Experimental vaccine offers promise for canine melanoma
Oncologists' demand for the therapy for oral and digital melanoma has prompted the University of Wisconsin-Madison School of Veterinary Medicine to add a technician to help produce it.
About 30 patients each year since 1999 have been treated by administering irradiated lines of melanoma that have "all the markers for melanoma that we were able to identify on the cells' surface," says Ilene Kurzman, EdD, a researcher at the veterinary school's oncology section. "It's gone through a few different modifications, mostly in how we make or prepare the vaccine so that we can do it more efficiently and get better incorporation of the DNA that we are putting in and also streamline it so we can increase our production."Kurzman ships the vaccine throughout the country to oncologists, who then help measure the results. The most success has been with oral tumors.
"In dogs that have measurable tumors (24 total) 40 percent have had some type of response, and 10 of the 24 have been stable anywhere from two to 26 months," she says. "What's exciting for us is that three of those dogs had complete responses, meaning that the tumor disappeared and didn't come back. So that's what keeps them going."
Other results for digital melanoma include prolonging the life of the patient and disease-free survival days that outnumber other modalities.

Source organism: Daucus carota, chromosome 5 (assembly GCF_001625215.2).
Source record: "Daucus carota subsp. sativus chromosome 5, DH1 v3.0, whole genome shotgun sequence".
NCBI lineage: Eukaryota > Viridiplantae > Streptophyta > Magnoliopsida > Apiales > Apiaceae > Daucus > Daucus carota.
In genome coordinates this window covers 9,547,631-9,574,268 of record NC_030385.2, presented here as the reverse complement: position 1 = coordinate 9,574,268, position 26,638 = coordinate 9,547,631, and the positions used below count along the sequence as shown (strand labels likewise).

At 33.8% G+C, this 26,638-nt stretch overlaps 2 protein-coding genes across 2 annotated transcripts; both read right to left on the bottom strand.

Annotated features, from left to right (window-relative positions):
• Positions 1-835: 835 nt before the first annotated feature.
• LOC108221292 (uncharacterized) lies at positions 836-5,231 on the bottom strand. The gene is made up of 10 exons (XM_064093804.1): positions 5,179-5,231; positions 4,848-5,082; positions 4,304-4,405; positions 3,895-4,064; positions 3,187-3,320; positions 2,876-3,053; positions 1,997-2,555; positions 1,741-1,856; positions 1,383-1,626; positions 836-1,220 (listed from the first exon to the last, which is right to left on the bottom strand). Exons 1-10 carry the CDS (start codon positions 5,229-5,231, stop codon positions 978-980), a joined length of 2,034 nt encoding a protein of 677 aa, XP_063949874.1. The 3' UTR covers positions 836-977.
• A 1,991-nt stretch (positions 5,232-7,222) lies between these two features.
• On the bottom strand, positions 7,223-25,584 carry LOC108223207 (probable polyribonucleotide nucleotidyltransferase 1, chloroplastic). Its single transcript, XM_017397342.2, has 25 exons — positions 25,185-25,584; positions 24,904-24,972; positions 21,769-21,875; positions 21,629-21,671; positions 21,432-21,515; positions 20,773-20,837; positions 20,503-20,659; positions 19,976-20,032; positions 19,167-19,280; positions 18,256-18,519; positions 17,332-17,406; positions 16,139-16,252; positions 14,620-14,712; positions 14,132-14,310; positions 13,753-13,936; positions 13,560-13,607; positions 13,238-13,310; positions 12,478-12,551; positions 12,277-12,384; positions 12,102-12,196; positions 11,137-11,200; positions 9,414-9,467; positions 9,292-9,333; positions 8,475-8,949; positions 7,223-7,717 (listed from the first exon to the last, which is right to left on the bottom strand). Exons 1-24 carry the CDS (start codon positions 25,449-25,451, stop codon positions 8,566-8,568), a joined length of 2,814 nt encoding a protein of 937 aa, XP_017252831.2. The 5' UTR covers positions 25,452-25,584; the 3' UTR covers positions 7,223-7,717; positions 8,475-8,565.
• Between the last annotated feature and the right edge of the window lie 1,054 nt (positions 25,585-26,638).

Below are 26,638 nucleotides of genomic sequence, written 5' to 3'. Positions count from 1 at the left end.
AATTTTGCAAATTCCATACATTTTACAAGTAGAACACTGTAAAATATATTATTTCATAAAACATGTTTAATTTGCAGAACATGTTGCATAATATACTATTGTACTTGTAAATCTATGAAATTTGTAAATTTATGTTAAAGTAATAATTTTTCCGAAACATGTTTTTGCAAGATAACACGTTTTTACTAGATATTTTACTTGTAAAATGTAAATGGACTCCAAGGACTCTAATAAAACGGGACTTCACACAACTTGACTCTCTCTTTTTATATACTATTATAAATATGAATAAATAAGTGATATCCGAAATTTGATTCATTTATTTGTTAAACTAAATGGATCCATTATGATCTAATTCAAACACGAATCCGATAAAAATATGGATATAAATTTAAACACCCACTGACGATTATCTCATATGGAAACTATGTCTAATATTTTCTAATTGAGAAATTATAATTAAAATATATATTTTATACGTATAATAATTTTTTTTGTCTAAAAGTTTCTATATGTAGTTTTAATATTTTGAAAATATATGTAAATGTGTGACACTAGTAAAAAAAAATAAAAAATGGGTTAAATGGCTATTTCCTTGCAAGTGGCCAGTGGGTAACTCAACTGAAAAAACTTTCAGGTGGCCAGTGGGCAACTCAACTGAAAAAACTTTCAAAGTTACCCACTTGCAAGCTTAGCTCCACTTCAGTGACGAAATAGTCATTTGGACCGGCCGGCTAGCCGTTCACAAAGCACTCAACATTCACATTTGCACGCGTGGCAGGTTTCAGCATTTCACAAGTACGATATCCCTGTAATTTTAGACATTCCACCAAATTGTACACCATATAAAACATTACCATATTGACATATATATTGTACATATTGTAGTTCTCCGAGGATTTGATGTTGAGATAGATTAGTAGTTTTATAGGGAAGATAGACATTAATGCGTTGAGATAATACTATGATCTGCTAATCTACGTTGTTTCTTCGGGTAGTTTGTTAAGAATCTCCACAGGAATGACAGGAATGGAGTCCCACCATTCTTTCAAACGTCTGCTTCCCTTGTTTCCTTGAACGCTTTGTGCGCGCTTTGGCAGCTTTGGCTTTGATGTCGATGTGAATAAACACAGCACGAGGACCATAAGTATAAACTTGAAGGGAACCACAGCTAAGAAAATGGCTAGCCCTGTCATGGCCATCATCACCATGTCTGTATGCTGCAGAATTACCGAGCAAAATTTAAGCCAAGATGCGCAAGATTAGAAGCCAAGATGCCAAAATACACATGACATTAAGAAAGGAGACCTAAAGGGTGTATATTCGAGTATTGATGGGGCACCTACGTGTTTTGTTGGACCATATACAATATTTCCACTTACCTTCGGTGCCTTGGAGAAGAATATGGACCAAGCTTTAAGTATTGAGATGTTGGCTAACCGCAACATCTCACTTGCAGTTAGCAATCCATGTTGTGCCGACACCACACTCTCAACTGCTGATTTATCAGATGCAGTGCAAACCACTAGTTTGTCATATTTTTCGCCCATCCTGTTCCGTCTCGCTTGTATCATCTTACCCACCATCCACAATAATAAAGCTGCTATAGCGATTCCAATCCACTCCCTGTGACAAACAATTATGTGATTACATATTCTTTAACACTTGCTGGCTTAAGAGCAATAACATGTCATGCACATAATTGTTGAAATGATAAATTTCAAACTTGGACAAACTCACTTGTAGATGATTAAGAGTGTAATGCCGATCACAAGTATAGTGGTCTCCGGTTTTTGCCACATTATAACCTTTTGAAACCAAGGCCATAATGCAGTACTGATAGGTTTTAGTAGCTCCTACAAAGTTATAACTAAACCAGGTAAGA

"This is a viable option given that melanoma is not very responsive to chemotherapy or radiation therapy given that we are getting about the same efficacy that has been reported with chemotherapy, but there are no side effects. So this is a very viable therapeutic option," Kurzman says. "Now, we're hoping to move it forward to the next phase."
The center is currently using two different types of vaccines that produce similar results, but researchers have expansion plans.
"The dogs are being injected with live melanoma cells; these live cells have had DNA inserted into them and the DNA, in one of the lines, produces a growth factor that stimulates the immune system to attack melanoma cells," Kurzman explains. "The other vaccine is a human DNA that causes a cell surface marker that is normally present on melanoma cancer cells in humans and in dogs to over-express. So it gives a signal to the immune system to come and attack the tumor cells."
The two vaccines separately show promise, but it's not panacea, Kurzman says. The goal is to combine the two vaccines to boost efficacy. The donation-based operation (asking less than $2,000 per patient) currently is courting funding from the Morris Animal Foundation to develop the vaccine further.
"We are going to continue this trial because the demand is so great, and we are able to collect a lot of great information. And the more information we have, the better we can design the next trial. But our goal is to move forward with this double vaccine," she says. "We've seen similar efficacy from the two different vaccines, now we want to see that if we put them together if we are going to get increased efficacy. That's our hope."